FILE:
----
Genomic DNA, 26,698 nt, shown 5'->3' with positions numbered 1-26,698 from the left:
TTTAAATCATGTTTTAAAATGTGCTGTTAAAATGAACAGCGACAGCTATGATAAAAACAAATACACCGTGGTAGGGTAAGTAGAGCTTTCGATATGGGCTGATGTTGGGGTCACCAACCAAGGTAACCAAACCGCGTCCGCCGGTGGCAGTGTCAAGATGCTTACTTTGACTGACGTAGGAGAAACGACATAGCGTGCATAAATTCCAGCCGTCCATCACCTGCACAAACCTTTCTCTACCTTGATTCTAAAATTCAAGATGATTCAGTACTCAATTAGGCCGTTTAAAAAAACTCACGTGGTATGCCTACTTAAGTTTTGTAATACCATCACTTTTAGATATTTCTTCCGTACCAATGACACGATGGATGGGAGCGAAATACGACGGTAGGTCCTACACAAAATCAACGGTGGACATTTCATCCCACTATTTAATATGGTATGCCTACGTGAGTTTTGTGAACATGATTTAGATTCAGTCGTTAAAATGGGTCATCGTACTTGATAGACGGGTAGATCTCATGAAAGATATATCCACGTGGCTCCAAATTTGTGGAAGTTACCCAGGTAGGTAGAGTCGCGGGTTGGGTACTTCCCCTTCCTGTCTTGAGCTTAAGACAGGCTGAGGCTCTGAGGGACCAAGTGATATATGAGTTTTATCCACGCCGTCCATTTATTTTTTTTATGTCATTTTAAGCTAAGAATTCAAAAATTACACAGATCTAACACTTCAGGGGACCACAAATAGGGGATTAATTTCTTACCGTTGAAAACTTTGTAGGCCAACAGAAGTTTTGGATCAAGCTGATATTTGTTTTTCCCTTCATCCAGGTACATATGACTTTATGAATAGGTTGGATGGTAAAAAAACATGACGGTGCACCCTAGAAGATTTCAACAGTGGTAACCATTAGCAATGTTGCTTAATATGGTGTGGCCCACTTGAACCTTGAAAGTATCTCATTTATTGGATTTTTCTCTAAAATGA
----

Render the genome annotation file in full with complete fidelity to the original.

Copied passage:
Genomic DNA, 26,698 nt, shown 5'->3' with positions numbered 1-26,698 from the left:
TTTAAATCATGTTTTAAAATGTGCTGTTAAAATGAACAGCGACAGCTATGATAAAAACAAATACACCGTGGTAGGGTAAGTAGAGCTTTCGATATGGGCTGATGTTGGGGTCACCAACCAAGGTAACCAAACCGCGTCCGCCGGTGGCAGTGTCAAGATGCTTACTTTGACTGACGTAGGAGAAACGACATAGCGTGCATAAATTCCAGCCGTCCATCACCTGCACAAACCTTTCTCTACCTTGATTCTAAAATTCAAGATGATTCAGTACTCAATTAGGCCGTTTAAAAAAACTCACGTGGTATGCCTACTTAAGTTTTGTAATACCATCACTTTTAGATATTTCTTCCGTACCAATGACACGATGGATGGGAGCGAAATACGACGGTAGGTCCTACACAAAATCAACGGTGGACATTTCATCCCACTATTTAATATGGTATGCCTACGTGAGTTTTGTGAACATGATTTAGATTCAGTCGTTAAAATGGGTCATCGTACTTGATAGACGGGTAGATCTCATGAAAGATATATCCACGTGGCTCCAAATTTGTGGAAGTTACCCAGGTAGGTAGAGTCGCGGGTTGGGTACTTCCCCTTCCTGTCTTGAGCTTAAGACAGGCTGAGGCTCTGAGGGACCAAGTGATATATGAGTTTTATCCACGCCGTCCATTTATTTTTTTTATGTCATTTTAAGCTAAGAATTCAAAAATTACACAGATCTAACACTTCAGGGGACCACAAATAGGGGATTAATTTCTTACCGTTGAAAACTTTGTAGGCCAACAGAAGTTTTGGATCAAGCTGATATTTGTTTTTCCCTTCATCCAGGTACATATGACTTTATGAATAGGTTGGATGGTAAAAAAACATGACGGTGCACCCTAGAAGATTTCAACAGTGGTAACCATTAGCAATGTTGCTTAATATGGTGTGGCCCACTTGAACCTTGAAAGTATCTCATTTATTGGATTTTTCTCTAAAATGA